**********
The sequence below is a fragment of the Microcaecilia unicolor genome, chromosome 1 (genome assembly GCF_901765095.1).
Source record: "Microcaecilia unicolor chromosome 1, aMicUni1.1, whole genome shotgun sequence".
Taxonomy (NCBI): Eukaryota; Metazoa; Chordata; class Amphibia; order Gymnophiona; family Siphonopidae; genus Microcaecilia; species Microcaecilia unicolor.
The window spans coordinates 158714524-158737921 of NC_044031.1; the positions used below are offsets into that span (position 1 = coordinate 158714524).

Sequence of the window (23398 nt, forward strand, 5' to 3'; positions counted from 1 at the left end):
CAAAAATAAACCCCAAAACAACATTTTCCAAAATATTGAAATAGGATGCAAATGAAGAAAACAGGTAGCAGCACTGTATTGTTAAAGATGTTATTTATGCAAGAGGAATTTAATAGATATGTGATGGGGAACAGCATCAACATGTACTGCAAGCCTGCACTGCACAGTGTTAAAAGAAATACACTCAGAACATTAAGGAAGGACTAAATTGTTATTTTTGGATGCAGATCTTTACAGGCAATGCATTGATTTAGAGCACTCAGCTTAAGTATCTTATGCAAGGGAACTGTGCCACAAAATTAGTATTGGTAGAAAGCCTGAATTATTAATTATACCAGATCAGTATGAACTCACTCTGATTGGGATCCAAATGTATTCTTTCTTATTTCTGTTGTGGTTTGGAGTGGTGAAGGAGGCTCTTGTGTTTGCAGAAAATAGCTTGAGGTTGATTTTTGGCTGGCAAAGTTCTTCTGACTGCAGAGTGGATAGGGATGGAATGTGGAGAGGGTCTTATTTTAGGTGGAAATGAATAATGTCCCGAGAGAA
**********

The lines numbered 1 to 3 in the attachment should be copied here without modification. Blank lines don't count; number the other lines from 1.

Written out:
The sequence below is a fragment of the Microcaecilia unicolor genome, chromosome 1 (genome assembly GCF_901765095.1).
Source record: "Microcaecilia unicolor chromosome 1, aMicUni1.1, whole genome shotgun sequence".
Taxonomy (NCBI): Eukaryota; Metazoa; Chordata; class Amphibia; order Gymnophiona; family Siphonopidae; genus Microcaecilia; species Microcaecilia unicolor.